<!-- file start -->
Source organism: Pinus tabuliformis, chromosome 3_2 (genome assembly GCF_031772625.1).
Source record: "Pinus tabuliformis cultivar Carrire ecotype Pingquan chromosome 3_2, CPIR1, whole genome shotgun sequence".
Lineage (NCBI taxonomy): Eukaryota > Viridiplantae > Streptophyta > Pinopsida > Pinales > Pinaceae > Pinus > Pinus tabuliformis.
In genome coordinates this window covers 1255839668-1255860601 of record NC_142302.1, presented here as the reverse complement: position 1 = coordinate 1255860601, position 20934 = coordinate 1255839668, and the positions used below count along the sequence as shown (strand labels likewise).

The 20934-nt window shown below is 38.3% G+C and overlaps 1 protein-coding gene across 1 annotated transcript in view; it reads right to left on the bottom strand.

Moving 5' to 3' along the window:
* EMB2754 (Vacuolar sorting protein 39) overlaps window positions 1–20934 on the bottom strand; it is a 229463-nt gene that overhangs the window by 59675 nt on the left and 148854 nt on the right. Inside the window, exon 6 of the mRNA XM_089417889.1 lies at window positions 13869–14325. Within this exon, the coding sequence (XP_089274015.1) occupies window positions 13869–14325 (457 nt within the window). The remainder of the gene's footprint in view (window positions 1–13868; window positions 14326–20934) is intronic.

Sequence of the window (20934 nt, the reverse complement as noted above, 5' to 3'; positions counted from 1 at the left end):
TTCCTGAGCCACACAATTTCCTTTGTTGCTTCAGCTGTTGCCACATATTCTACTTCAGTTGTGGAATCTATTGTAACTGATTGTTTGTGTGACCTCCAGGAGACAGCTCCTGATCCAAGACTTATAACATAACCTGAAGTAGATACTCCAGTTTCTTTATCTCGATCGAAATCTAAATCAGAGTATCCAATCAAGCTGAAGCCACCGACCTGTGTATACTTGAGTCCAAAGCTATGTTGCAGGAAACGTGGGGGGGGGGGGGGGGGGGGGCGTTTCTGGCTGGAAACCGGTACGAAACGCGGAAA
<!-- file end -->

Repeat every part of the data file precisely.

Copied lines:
Source organism: Pinus tabuliformis, chromosome 3_2 (genome assembly GCF_031772625.1).
Source record: "Pinus tabuliformis cultivar Carrire ecotype Pingquan chromosome 3_2, CPIR1, whole genome shotgun sequence".
Lineage (NCBI taxonomy): Eukaryota > Viridiplantae > Streptophyta > Pinopsida > Pinales > Pinaceae > Pinus > Pinus tabuliformis.
In genome coordinates this window covers 1255839668-1255860601 of record NC_142302.1, presented here as the reverse complement: position 1 = coordinate 1255860601, position 20934 = coordinate 1255839668, and the positions used below count along the sequence as shown (strand labels likewise).

The 20934-nt window shown below is 38.3% G+C and overlaps 1 protein-coding gene across 1 annotated transcript in view; it reads right to left on the bottom strand.

Moving 5' to 3' along the window:
* EMB2754 (Vacuolar sorting protein 39) overlaps window positions 1–20934 on the bottom strand; it is a 229463-nt gene that overhangs the window by 59675 nt on the left and 148854 nt on the right. Inside the window, exon 6 of the mRNA XM_089417889.1 lies at window positions 13869–14325. Within this exon, the coding sequence (XP_089274015.1) occupies window positions 13869–14325 (457 nt within the window). The remainder of the gene's footprint in view (window positions 1–13868; window positions 14326–20934) is intronic.

Sequence of the window (20934 nt, the reverse complement as noted above, 5' to 3'; positions counted from 1 at the left end):
TTCCTGAGCCACACAATTTCCTTTGTTGCTTCAGCTGTTGCCACATATTCTACTTCAGTTGTGGAATCTATTGTAACTGATTGTTTGTGTGACCTCCAGGAGACAGCTCCTGATCCAAGACTTATAACATAACCTGAAGTAGATACTCCAGTTTCTTTATCTCGATCGAAATCTAAATCAGAGTATCCAATCAAGCTGAAGCCACCGACCTGTGTATACTTGAGTCCAAAGCTATGTTGCAGGAAACGTGGGGGGGGGGGGGGGGGGGGGCGTTTCTGGCTGGAAACCGGTACGAAACGCGGAAA